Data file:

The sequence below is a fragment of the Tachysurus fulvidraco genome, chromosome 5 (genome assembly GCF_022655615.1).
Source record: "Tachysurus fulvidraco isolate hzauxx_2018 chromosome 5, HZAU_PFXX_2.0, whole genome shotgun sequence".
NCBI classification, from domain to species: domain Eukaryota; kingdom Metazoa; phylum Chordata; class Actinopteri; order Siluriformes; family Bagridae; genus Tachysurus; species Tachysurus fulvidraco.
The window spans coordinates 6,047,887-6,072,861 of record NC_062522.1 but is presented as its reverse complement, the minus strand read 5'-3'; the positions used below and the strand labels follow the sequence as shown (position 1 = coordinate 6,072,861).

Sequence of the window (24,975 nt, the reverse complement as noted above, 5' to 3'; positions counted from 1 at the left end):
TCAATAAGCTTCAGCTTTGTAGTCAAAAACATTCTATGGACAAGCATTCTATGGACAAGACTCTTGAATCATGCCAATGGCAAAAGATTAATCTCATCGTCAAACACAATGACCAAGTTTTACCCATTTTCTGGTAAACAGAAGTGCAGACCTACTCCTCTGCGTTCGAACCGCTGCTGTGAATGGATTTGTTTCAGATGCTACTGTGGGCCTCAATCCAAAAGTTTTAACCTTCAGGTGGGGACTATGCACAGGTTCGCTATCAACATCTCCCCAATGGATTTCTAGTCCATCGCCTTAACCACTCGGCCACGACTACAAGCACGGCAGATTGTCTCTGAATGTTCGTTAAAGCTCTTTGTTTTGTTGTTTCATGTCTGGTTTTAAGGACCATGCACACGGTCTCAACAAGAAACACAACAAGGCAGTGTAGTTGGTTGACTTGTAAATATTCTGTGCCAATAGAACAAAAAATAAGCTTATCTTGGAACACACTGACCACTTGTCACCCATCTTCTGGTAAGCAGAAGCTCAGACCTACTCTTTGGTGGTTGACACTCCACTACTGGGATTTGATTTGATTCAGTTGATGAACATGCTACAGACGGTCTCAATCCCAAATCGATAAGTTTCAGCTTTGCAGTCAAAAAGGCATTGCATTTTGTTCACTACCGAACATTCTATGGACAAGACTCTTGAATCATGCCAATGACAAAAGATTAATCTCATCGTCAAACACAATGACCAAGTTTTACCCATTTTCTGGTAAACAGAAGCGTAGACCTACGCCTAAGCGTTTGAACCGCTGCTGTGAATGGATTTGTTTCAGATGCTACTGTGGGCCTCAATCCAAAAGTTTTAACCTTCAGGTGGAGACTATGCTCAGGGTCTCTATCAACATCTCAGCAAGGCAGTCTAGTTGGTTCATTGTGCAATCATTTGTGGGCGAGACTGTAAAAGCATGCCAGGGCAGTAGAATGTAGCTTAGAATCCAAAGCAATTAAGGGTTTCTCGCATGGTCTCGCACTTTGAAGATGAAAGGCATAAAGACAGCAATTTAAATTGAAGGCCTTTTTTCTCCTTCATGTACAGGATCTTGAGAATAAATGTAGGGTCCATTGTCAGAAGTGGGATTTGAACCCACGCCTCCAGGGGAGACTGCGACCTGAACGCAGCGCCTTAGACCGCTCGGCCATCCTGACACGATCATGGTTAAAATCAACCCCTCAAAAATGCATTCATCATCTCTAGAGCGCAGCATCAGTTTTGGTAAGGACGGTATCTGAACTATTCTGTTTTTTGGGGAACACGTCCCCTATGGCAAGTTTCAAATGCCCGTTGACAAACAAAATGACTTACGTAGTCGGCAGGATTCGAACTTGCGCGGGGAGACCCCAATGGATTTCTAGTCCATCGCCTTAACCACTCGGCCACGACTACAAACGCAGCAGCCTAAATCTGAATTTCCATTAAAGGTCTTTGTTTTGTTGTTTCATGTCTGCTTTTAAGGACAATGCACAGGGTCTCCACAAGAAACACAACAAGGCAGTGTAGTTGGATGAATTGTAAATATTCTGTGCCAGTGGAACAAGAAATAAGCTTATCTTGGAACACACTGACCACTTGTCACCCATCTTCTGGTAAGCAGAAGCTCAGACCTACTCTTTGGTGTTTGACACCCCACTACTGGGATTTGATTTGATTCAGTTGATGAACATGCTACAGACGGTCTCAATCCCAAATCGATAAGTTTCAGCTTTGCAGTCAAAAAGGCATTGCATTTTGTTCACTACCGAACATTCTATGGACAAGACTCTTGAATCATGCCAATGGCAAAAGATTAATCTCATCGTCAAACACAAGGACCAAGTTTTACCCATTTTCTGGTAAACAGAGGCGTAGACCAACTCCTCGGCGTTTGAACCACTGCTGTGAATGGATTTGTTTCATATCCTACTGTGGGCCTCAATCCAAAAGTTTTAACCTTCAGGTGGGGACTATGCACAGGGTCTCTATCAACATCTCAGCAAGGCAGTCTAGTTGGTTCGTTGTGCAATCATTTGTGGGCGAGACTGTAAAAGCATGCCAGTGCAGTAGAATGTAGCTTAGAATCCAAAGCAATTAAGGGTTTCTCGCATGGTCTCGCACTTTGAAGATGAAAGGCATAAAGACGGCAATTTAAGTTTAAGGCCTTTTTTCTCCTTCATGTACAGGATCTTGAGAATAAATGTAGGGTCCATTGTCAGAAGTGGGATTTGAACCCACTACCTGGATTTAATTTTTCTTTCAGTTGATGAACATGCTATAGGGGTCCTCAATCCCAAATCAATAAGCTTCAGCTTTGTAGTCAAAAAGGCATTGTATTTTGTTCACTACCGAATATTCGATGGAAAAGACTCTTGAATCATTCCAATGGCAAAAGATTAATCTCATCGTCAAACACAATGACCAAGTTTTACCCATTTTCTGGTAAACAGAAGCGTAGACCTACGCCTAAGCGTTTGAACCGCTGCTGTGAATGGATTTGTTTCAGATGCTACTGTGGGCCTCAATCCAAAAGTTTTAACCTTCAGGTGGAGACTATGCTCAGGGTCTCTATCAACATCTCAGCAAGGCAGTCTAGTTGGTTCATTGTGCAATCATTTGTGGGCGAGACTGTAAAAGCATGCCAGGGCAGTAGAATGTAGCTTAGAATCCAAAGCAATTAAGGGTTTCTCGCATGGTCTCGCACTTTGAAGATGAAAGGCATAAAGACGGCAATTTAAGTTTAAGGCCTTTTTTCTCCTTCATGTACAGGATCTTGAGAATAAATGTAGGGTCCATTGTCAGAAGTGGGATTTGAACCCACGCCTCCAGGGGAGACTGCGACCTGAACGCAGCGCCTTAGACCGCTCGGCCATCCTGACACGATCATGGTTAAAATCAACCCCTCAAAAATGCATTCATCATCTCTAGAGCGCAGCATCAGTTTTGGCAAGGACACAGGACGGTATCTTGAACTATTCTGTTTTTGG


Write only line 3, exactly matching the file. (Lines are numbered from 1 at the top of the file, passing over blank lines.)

NCBI classification, from domain to species: domain Eukaryota; kingdom Metazoa; phylum Chordata; class Actinopteri; order Siluriformes; family Bagridae; genus Tachysurus; species Tachysurus fulvidraco.